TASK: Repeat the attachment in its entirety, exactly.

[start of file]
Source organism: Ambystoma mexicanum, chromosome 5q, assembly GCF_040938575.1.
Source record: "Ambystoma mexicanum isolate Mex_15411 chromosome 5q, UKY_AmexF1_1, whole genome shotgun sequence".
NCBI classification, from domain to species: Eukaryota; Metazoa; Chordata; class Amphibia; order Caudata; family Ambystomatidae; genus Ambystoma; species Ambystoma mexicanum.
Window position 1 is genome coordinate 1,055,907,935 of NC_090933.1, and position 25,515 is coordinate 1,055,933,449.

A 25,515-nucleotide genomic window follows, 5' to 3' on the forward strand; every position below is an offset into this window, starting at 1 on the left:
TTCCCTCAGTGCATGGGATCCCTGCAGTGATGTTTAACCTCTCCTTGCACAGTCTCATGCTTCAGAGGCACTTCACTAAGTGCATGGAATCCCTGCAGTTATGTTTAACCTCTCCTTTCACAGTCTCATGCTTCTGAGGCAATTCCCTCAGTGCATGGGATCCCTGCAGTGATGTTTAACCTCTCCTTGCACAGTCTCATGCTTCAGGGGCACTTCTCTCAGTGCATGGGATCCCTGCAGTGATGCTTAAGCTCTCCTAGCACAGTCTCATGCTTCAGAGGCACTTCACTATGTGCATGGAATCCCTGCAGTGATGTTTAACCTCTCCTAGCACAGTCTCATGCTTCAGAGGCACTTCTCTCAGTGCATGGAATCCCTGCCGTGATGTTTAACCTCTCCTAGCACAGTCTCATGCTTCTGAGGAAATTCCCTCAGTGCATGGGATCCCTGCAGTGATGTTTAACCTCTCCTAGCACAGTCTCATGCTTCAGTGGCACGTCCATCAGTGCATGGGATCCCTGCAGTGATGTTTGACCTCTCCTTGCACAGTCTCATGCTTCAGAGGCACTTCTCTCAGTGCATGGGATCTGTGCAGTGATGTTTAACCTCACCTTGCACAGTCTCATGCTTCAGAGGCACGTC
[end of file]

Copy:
Source organism: Ambystoma mexicanum, chromosome 5q, assembly GCF_040938575.1.
Source record: "Ambystoma mexicanum isolate Mex_15411 chromosome 5q, UKY_AmexF1_1, whole genome shotgun sequence".
NCBI classification, from domain to species: Eukaryota; Metazoa; Chordata; class Amphibia; order Caudata; family Ambystomatidae; genus Ambystoma; species Ambystoma mexicanum.
Window position 1 is genome coordinate 1,055,907,935 of NC_090933.1, and position 25,515 is coordinate 1,055,933,449.

A 25,515-nucleotide genomic window follows, 5' to 3' on the forward strand; every position below is an offset into this window, starting at 1 on the left:
TTCCCTCAGTGCATGGGATCCCTGCAGTGATGTTTAACCTCTCCTTGCACAGTCTCATGCTTCAGAGGCACTTCACTAAGTGCATGGAATCCCTGCAGTTATGTTTAACCTCTCCTTTCACAGTCTCATGCTTCTGAGGCAATTCCCTCAGTGCATGGGATCCCTGCAGTGATGTTTAACCTCTCCTTGCACAGTCTCATGCTTCAGGGGCACTTCTCTCAGTGCATGGGATCCCTGCAGTGATGCTTAAGCTCTCCTAGCACAGTCTCATGCTTCAGAGGCACTTCACTATGTGCATGGAATCCCTGCAGTGATGTTTAACCTCTCCTAGCACAGTCTCATGCTTCAGAGGCACTTCTCTCAGTGCATGGAATCCCTGCCGTGATGTTTAACCTCTCCTAGCACAGTCTCATGCTTCTGAGGAAATTCCCTCAGTGCATGGGATCCCTGCAGTGATGTTTAACCTCTCCTAGCACAGTCTCATGCTTCAGTGGCACGTCCATCAGTGCATGGGATCCCTGCAGTGATGTTTGACCTCTCCTTGCACAGTCTCATGCTTCAGAGGCACTTCTCTCAGTGCATGGGATCTGTGCAGTGATGTTTAACCTCACCTTGCACAGTCTCATGCTTCAGAGGCACGTC